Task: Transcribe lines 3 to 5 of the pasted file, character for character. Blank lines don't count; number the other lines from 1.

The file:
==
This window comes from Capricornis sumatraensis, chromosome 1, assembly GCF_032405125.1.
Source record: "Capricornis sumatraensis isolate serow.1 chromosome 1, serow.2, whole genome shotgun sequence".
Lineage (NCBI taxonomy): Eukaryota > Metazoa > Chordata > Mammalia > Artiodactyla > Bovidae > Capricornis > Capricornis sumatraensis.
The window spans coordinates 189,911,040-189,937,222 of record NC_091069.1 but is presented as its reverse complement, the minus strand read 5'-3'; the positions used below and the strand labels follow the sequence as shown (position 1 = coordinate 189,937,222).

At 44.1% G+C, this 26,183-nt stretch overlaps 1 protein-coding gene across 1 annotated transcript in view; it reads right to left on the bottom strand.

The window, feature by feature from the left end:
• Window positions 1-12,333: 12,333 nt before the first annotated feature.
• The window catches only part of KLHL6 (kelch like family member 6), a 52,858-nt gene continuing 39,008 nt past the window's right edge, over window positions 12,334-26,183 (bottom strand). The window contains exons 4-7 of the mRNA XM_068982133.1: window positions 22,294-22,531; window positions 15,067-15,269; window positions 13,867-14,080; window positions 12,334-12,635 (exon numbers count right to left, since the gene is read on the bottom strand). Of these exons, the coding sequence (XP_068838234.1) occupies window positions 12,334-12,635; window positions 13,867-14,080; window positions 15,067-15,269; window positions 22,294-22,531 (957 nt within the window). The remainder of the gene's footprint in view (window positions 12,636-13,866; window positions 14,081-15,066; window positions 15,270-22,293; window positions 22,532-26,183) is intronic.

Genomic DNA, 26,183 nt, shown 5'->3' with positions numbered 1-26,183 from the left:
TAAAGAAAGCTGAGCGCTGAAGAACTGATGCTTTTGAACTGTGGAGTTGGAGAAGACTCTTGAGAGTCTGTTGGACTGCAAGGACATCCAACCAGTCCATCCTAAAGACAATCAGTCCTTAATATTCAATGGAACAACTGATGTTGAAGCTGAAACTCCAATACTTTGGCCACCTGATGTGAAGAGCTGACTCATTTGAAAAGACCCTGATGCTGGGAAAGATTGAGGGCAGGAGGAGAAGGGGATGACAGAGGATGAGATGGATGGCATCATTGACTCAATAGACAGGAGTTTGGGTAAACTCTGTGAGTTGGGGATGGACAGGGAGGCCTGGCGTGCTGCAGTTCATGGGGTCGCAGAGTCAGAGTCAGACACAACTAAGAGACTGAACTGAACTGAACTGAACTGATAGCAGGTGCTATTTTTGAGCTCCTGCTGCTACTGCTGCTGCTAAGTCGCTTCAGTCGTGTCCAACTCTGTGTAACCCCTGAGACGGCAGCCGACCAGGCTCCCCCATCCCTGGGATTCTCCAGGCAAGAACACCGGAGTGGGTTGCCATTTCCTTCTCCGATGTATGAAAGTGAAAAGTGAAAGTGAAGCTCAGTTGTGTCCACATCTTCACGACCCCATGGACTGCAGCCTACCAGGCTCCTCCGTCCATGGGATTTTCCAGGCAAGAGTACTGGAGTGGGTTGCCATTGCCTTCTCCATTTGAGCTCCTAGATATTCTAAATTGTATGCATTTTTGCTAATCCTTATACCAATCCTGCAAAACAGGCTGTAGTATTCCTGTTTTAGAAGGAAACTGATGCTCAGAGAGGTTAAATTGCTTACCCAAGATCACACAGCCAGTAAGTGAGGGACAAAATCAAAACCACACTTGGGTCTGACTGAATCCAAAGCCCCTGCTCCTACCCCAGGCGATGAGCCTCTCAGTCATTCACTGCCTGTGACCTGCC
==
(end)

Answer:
Lineage (NCBI taxonomy): Eukaryota > Metazoa > Chordata > Mammalia > Artiodactyla > Bovidae > Capricornis > Capricornis sumatraensis.
The window spans coordinates 189,911,040-189,937,222 of record NC_091069.1 but is presented as its reverse complement, the minus strand read 5'-3'; the positions used below and the strand labels follow the sequence as shown (position 1 = coordinate 189,937,222).

At 44.1% G+C, this 26,183-nt stretch overlaps 1 protein-coding gene across 1 annotated transcript in view; it reads right to left on the bottom strand.